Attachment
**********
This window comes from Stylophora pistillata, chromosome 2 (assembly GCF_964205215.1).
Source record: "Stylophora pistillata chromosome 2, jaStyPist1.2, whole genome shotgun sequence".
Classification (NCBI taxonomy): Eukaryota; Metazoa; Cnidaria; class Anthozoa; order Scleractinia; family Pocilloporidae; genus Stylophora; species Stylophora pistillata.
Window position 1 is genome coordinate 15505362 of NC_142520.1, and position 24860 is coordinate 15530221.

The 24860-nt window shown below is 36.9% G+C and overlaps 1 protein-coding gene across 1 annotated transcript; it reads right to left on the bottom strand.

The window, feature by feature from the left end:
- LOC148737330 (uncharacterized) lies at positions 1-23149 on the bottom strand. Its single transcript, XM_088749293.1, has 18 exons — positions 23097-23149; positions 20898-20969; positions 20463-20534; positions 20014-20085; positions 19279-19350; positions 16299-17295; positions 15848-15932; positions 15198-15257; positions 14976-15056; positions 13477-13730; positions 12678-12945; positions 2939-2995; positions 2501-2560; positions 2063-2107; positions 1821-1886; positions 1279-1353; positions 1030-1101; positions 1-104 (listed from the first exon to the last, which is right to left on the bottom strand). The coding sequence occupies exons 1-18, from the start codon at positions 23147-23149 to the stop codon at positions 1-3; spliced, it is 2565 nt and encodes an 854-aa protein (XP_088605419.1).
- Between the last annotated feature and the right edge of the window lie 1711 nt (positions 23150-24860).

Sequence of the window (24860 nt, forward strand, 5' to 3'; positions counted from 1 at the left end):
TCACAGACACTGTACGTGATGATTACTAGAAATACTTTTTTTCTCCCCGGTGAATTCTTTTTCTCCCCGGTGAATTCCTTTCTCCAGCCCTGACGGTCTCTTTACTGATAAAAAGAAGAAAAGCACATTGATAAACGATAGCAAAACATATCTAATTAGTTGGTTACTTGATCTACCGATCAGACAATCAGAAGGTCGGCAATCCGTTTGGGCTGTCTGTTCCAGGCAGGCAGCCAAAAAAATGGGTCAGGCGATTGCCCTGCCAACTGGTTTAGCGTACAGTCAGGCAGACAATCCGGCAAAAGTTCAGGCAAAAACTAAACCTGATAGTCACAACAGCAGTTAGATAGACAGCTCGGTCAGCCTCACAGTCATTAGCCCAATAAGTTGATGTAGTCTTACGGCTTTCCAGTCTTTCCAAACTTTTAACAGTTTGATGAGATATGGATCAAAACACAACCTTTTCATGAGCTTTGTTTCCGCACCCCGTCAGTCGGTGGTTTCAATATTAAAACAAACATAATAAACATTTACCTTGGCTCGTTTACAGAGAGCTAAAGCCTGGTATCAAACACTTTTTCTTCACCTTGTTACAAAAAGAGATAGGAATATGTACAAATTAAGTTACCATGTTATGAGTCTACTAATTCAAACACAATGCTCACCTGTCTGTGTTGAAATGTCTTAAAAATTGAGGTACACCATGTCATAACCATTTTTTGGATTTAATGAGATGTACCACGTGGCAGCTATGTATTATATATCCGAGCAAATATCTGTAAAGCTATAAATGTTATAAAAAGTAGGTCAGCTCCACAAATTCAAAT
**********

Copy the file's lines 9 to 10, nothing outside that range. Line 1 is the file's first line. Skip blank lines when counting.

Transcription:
Sequence of the window (24860 nt, forward strand, 5' to 3'; positions counted from 1 at the left end):
TCACAGACACTGTACGTGATGATTACTAGAAATACTTTTTTTCTCCCCGGTGAATTCTTTTTCTCCCCGGTGAATTCCTTTCTCCAGCCCTGACGGTCTCTTTACTGATAAAAAGAAGAAAAGCACATTGATAAACGATAGCAAAACATATCTAATTAGTTGGTTACTTGATCTACCGATCAGACAATCAGAAGGTCGGCAATCCGTTTGGGCTGTCTGTTCCAGGCAGGCAGCCAAAAAAATGGGTCAGGCGATTGCCCTGCCAACTGGTTTAGCGTACAGTCAGGCAGACAATCCGGCAAAAGTTCAGGCAAAAACTAAACCTGATAGTCACAACAGCAGTTAGATAGACAGCTCGGTCAGCCTCACAGTCATTAGCCCAATAAGTTGATGTAGTCTTACGGCTTTCCAGTCTTTCCAAACTTTTAACAGTTTGATGAGATATGGATCAAAACACAACCTTTTCATGAGCTTTGTTTCCGCACCCCGTCAGTCGGTGGTTTCAATATTAAAACAAACATAATAAACATTTACCTTGGCTCGTTTACAGAGAGCTAAAGCCTGGTATCAAACACTTTTTCTTCACCTTGTTACAAAAAGAGATAGGAATATGTACAAATTAAGTTACCATGTTATGAGTCTACTAATTCAAACACAATGCTCACCTGTCTGTGTTGAAATGTCTTAAAAATTGAGGTACACCATGTCATAACCATTTTTTGGATTTAATGAGATGTACCACGTGGCAGCTATGTATTATATATCCGAGCAAATATCTGTAAAGCTATAAATGTTATAAAAAGTAGGTCAGCTCCACAAATTCAAAT